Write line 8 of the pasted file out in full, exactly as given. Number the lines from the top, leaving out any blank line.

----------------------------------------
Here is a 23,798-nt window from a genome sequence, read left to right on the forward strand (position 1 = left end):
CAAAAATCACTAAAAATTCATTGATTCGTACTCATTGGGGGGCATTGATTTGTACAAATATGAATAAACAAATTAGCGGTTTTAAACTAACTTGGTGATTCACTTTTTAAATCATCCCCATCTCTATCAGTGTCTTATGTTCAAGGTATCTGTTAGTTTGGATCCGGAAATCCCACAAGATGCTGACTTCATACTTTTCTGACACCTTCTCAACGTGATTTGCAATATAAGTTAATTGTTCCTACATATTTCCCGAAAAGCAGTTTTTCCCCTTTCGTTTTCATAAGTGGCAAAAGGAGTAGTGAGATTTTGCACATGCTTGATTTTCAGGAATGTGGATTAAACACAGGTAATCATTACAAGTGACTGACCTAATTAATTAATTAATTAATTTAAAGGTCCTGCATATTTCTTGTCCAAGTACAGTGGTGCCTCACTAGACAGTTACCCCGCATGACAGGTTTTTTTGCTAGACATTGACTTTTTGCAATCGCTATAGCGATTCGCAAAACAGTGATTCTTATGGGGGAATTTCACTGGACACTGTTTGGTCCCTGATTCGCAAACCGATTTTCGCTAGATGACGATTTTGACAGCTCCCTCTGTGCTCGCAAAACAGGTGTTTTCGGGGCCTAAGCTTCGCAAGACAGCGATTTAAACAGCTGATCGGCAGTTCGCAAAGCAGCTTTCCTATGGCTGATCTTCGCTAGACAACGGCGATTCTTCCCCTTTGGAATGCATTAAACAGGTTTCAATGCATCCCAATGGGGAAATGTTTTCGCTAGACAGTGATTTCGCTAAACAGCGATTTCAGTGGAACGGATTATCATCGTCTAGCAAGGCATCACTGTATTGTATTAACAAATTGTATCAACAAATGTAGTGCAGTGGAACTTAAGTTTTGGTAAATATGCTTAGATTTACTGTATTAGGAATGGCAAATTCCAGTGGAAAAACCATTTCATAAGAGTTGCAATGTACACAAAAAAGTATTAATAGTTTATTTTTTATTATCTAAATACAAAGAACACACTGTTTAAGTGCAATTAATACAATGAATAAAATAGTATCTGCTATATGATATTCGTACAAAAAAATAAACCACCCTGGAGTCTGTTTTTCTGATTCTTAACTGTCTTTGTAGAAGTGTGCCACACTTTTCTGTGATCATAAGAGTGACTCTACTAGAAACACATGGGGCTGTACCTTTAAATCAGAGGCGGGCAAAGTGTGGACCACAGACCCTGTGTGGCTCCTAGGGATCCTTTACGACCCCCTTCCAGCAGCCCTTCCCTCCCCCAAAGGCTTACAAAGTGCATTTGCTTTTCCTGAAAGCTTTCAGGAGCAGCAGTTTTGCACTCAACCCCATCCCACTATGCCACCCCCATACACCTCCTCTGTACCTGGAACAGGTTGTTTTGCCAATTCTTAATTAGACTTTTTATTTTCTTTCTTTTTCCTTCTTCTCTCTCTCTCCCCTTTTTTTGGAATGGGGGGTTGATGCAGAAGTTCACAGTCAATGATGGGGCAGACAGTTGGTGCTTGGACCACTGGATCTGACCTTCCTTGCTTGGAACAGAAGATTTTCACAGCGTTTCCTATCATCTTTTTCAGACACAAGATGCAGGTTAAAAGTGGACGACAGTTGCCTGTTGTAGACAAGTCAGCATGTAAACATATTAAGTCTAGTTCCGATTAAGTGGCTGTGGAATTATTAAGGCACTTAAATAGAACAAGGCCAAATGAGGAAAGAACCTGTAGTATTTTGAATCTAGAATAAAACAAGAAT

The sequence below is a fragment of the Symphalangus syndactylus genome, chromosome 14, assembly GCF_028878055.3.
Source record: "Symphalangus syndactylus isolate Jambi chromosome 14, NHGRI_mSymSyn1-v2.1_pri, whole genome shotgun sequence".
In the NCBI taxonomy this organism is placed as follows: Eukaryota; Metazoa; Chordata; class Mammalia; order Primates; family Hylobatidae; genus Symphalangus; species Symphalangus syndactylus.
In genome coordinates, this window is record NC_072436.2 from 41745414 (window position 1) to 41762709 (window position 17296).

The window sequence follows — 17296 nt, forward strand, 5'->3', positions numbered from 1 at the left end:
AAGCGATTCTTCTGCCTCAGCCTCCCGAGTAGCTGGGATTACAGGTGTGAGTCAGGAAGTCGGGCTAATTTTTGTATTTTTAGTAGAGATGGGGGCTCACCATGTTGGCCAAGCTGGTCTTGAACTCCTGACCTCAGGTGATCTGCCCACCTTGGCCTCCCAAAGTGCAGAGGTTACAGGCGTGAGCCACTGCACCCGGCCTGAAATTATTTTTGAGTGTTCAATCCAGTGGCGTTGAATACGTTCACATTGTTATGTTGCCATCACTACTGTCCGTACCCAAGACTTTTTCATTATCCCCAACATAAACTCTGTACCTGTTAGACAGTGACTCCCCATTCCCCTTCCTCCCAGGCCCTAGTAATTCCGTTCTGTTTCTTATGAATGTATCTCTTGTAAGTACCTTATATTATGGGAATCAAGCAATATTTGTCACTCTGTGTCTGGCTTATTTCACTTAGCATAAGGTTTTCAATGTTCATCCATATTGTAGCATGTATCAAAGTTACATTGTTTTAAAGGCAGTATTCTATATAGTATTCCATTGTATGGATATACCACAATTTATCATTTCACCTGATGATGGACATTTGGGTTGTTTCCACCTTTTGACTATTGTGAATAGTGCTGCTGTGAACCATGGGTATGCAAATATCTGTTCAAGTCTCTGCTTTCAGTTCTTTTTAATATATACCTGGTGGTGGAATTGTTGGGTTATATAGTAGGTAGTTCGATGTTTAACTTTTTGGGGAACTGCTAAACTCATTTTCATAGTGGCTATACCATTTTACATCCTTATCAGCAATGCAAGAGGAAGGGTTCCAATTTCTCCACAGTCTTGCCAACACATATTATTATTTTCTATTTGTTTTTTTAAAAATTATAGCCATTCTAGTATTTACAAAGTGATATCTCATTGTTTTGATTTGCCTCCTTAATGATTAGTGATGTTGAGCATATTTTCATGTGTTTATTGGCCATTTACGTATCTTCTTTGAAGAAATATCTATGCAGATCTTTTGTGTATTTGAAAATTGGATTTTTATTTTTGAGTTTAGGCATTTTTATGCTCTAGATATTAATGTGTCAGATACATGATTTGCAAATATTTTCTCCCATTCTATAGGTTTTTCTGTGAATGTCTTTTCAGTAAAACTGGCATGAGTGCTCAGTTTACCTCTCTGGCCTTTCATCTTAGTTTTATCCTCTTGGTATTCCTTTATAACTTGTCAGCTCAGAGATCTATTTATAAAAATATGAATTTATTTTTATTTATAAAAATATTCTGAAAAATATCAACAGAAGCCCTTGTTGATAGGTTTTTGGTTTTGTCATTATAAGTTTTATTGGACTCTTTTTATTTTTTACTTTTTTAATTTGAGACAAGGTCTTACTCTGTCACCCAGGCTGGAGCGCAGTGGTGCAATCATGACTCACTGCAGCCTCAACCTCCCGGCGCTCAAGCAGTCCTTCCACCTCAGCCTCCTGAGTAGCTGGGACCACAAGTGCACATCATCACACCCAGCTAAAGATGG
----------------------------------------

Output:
AAGCGATTCTTCTGCCTCAGCCTCCCGAGTAGCTGGGATTACAGGTGTGAGTCAGGAAGTCGGGCTAATTTTTGTATTTTTAGTAGAGATGGGGGCTCACCATGTTGGCCAAGCTGGTCTTGAACTCCTGACCTCAGGTGATCTGCCCACCTTGGCCTCCCAAAGTGCAGAGGTTACAGGCGTGAGCCACTGCACCCGGCCTGAAATTATTTTTGAGTGTTCAATCCAGTGGCGTTGAATACGTTCACATTGTTATGTTGCCATCACTACTGTCCGTACCCAAGACTTTTTCATTATCCCCAACATAAACTCTGTACCTGTTAGACAGTGACTCCCCATTCCCCTTCCTCCCAGGCCCTAGTAATTCCGTTCTGTTTCTTATGAATGTATCTCTTGTAAGTACCTTATATTATGGGAATCAAGCAATATTTGTCACTCTGTGTCTGGCTTATTTCACTTAGCATAAGGTTTTCAATGTTCATCCATATTGTAGCATGTATCAAAGTTACATTGTTTTAAAGGCAGTATTCTATATAGTATTCCATTGTATGGATATACCACAATTTATCATTTCACCTGATGATGGACATTTGGGTTGTTTCCACCTTTTGACTATTGTGAATAGTGCTGCTGTGAACCATGGGTATGCAAATATCTGTTCAAGTCTCTGCTTTCAGTTCTTTTTAATATATACCTGGTGGTGGAATTGTTGGGTTATATAGTAGGTAGTTCGATGTTTAACTTTTTGGGGAACTGCTAAACTCATTTTCATAGTGGCTATACCATTTTACATCCTTATCAGCAATGCAAGAGGAAGGGTTCCAATTTCTCCACAGTCTTGCCAACACATATTATTATTTTCTATTTGTTTTTTTAAAAATTATAGCCATTCTAGTATTTACAAAGTGATATCTCATTGTTTTGATTTGCCTCCTTAATGATTAGTGATGTTGAGCATATTTTCATGTGTTTATTGGCCATTTACGTATCTTCTTTGAAGAAATATCTATGCAGATCTTTTGTGTATTTGAAAATTGGATTTTTATTTTTGAGTTTAGGCATTTTTATGCTCTAGATATTAATGTGTCAGATACATGATTTGCAAATATTTTCTCCCATTCTATAGGTTTTTCTGTGAATGTCTTTTCAGTAAAACTGGCATGAGTGCTCAGTTTACCTCTCTGGCCTTTCATCTTAGTTTTATCCTCTTGGTATTCCTTTATAACTTGTCAGCTCAGAGATCTATTTATAAAAATATGAATTTATTTTTATTTATAAAAATATTCTGAAAAATATCAACAGAAGCCCTTGTTGATAGGTTTTTGGTTTTGTCATTATAAGTTTTATTGGACTCTTTTTATTTTTTACTTTTTTAATTTGAGACAAGGTCTTACTCTGTCACCCAGGCTGGAGCGCAGTGGTGCAATCATGACTCACTGCAGCCTCAACCTCCCGGCGCTCAAGCAGTCCTTCCACCTCAGCCTCCTGAGTAGCTGGGACCACAAGTGCACATCATCACACCCAGCTAAAGATGG